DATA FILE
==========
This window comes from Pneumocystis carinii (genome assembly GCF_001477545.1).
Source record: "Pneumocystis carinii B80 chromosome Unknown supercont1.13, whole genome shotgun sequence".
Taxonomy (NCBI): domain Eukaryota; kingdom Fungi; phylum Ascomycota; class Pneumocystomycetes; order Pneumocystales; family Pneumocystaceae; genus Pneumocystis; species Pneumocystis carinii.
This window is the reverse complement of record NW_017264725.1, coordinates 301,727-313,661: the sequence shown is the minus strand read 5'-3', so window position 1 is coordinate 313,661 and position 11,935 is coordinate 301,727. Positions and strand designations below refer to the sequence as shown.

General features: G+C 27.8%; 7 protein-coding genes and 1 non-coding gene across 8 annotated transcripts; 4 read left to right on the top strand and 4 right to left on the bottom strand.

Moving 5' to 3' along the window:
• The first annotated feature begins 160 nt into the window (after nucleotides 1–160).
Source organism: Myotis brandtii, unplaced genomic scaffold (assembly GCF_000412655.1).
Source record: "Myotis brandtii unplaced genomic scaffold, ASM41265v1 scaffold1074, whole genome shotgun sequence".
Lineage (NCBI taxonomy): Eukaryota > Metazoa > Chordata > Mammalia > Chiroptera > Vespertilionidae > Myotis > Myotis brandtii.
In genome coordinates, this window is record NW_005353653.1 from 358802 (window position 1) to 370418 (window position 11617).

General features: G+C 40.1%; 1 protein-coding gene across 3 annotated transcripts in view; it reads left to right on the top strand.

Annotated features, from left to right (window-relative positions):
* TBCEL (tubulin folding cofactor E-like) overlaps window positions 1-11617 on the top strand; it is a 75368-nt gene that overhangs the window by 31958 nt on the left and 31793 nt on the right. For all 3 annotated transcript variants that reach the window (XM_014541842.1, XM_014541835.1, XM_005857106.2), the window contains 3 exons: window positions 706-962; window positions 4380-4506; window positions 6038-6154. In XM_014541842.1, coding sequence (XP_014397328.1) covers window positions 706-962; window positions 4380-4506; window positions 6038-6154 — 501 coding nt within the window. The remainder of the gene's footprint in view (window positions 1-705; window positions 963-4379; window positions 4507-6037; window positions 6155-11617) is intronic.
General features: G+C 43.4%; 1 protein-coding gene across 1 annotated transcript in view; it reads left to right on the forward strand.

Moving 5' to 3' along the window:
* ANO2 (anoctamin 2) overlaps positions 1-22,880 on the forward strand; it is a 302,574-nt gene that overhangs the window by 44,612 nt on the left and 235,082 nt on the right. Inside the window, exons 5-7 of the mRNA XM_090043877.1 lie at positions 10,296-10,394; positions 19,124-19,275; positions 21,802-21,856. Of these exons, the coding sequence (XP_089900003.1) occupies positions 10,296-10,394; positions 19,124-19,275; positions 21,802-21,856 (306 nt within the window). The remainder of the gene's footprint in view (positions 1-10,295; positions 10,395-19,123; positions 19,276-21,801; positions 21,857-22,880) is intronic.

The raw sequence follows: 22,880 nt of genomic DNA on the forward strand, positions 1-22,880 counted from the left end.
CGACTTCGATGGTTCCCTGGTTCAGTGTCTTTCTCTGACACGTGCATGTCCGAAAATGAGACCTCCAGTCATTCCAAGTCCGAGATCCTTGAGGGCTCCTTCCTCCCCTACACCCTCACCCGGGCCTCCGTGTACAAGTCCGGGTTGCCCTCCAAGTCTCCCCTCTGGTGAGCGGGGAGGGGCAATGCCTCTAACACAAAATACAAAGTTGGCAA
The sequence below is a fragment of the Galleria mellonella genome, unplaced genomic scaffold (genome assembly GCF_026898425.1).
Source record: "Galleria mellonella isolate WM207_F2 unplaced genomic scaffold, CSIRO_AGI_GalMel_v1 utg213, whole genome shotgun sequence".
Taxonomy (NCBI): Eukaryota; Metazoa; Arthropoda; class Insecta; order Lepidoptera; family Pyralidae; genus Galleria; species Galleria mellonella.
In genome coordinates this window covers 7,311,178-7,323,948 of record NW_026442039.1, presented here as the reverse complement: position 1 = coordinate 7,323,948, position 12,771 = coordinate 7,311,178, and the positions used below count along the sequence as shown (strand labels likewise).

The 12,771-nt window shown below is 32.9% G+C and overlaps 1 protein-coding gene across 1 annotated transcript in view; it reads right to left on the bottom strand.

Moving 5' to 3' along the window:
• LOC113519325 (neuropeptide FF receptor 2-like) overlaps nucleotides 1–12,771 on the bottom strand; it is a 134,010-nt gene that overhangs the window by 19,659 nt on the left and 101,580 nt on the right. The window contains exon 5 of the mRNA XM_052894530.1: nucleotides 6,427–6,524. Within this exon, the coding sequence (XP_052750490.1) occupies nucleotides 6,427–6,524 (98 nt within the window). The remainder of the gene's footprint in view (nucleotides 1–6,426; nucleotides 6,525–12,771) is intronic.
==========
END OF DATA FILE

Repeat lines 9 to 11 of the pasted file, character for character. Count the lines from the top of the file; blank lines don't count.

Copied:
Source record: "Myotis brandtii unplaced genomic scaffold, ASM41265v1 scaffold1074, whole genome shotgun sequence".
Lineage (NCBI taxonomy): Eukaryota > Metazoa > Chordata > Mammalia > Chiroptera > Vespertilionidae > Myotis > Myotis brandtii.
In genome coordinates, this window is record NW_005353653.1 from 358802 (window position 1) to 370418 (window position 11617).